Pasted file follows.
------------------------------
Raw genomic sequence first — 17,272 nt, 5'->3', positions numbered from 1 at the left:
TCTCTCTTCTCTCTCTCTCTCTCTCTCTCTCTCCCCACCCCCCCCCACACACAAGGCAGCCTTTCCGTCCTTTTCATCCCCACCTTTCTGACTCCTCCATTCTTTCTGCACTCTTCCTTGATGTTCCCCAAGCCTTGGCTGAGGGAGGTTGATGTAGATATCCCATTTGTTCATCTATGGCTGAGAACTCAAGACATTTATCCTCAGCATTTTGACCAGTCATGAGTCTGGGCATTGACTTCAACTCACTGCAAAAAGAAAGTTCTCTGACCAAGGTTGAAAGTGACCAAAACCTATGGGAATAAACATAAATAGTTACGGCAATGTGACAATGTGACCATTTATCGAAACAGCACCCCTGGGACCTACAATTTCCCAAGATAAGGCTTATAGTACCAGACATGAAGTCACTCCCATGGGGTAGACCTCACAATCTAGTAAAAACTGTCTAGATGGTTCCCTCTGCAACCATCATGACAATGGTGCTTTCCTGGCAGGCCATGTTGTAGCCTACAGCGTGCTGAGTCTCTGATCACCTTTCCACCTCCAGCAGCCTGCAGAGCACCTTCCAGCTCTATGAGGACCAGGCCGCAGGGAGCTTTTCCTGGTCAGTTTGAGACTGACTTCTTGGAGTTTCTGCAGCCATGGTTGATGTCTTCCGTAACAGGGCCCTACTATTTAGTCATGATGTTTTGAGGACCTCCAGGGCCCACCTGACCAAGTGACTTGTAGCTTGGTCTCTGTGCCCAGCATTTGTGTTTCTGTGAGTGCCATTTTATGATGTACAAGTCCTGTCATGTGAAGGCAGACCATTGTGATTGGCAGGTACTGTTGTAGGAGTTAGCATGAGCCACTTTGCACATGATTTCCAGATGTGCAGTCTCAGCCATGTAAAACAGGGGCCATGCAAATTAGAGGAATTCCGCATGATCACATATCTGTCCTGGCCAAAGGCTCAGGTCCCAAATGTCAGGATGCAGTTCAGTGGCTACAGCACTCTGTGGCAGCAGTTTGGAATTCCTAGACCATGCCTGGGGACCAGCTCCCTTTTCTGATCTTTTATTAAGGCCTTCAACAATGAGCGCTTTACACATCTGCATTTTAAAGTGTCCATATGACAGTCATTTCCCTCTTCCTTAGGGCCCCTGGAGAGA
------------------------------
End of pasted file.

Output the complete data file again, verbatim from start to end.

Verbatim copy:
Raw genomic sequence first — 17,272 nt, 5'->3', positions numbered from 1 at the left:
TCTCTCTTCTCTCTCTCTCTCTCTCTCTCTCTCCCCACCCCCCCCCACACACAAGGCAGCCTTTCCGTCCTTTTCATCCCCACCTTTCTGACTCCTCCATTCTTTCTGCACTCTTCCTTGATGTTCCCCAAGCCTTGGCTGAGGGAGGTTGATGTAGATATCCCATTTGTTCATCTATGGCTGAGAACTCAAGACATTTATCCTCAGCATTTTGACCAGTCATGAGTCTGGGCATTGACTTCAACTCACTGCAAAAAGAAAGTTCTCTGACCAAGGTTGAAAGTGACCAAAACCTATGGGAATAAACATAAATAGTTACGGCAATGTGACAATGTGACCATTTATCGAAACAGCACCCCTGGGACCTACAATTTCCCAAGATAAGGCTTATAGTACCAGACATGAAGTCACTCCCATGGGGTAGACCTCACAATCTAGTAAAAACTGTCTAGATGGTTCCCTCTGCAACCATCATGACAATGGTGCTTTCCTGGCAGGCCATGTTGTAGCCTACAGCGTGCTGAGTCTCTGATCACCTTTCCACCTCCAGCAGCCTGCAGAGCACCTTCCAGCTCTATGAGGACCAGGCCGCAGGGAGCTTTTCCTGGTCAGTTTGAGACTGACTTCTTGGAGTTTCTGCAGCCATGGTTGATGTCTTCCGTAACAGGGCCCTACTATTTAGTCATGATGTTTTGAGGACCTCCAGGGCCCACCTGACCAAGTGACTTGTAGCTTGGTCTCTGTGCCCAGCATTTGTGTTTCTGTGAGTGCCATTTTATGATGTACAAGTCCTGTCATGTGAAGGCAGACCATTGTGATTGGCAGGTACTGTTGTAGGAGTTAGCATGAGCCACTTTGCACATGATTTCCAGATGTGCAGTCTCAGCCATGTAAAACAGGGGCCATGCAAATTAGAGGAATTCCGCATGATCACATATCTGTCCTGGCCAAAGGCTCAGGTCCCAAATGTCAGGATGCAGTTCAGTGGCTACAGCACTCTGTGGCAGCAGTTTGGAATTCCTAGACCATGCCTGGGGACCAGCTCCCTTTTCTGATCTTTTATTAAGGCCTTCAACAATGAGCGCTTTACACATCTGCATTTTAAAGTGTCCATATGACAGTCATTTCCCTCTTCCTTAGGGCCCCTGGAGAGA